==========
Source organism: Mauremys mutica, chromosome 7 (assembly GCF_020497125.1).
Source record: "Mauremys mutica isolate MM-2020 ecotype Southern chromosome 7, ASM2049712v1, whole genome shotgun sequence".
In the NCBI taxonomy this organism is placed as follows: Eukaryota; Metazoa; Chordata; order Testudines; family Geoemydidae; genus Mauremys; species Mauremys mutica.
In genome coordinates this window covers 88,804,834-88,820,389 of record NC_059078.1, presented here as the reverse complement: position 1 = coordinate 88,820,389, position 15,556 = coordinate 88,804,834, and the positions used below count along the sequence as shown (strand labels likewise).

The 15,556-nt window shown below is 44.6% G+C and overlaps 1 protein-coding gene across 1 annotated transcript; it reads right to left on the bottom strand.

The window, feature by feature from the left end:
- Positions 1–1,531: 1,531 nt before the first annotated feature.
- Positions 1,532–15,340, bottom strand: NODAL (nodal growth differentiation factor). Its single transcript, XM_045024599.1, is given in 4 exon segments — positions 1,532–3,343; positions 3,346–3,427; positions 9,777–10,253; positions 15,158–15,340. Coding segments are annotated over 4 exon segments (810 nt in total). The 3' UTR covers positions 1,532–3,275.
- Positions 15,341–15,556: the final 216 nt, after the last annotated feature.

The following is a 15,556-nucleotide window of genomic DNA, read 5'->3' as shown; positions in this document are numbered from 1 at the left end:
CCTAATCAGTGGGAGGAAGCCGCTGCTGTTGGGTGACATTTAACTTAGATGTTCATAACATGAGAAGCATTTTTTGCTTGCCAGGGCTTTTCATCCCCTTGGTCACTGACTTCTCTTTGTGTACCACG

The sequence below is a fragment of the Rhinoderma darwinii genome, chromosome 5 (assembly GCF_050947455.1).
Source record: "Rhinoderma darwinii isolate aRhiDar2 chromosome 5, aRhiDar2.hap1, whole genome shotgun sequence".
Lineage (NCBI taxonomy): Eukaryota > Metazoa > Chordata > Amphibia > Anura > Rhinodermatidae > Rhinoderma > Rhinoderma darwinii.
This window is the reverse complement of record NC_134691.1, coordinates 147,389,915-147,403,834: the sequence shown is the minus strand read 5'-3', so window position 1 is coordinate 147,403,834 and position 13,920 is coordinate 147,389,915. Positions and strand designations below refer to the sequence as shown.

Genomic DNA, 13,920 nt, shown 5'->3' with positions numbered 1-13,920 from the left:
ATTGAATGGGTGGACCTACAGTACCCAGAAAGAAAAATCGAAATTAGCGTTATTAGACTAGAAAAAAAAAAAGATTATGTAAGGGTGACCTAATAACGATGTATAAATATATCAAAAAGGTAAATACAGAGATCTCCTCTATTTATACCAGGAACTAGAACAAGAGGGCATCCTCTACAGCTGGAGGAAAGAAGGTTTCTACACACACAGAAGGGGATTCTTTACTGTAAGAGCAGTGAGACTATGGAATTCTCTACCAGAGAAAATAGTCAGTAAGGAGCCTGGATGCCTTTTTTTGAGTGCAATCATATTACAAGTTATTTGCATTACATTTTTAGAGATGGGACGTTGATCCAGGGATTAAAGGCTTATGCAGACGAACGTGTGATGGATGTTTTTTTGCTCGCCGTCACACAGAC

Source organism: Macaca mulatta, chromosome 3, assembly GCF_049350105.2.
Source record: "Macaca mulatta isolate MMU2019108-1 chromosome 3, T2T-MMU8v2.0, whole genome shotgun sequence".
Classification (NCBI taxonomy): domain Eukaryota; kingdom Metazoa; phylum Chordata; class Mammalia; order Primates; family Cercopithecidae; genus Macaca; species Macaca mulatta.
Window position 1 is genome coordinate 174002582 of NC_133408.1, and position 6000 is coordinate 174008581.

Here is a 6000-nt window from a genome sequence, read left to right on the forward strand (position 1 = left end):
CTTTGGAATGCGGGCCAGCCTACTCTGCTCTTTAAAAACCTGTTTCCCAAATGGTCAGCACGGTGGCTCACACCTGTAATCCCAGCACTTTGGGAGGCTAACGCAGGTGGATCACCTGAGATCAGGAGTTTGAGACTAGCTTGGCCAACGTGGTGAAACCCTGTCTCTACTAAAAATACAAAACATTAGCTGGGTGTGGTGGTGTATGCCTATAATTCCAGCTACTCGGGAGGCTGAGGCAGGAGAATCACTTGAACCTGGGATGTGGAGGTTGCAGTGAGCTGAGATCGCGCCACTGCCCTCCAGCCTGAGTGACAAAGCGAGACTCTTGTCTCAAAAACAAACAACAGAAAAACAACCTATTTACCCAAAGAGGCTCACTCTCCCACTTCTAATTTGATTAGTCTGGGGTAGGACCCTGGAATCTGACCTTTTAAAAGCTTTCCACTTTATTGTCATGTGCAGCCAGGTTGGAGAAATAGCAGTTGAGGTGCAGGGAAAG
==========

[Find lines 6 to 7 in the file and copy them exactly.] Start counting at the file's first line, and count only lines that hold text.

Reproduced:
The window, feature by feature from the left end:
- Positions 1–1,531: 1,531 nt before the first annotated feature.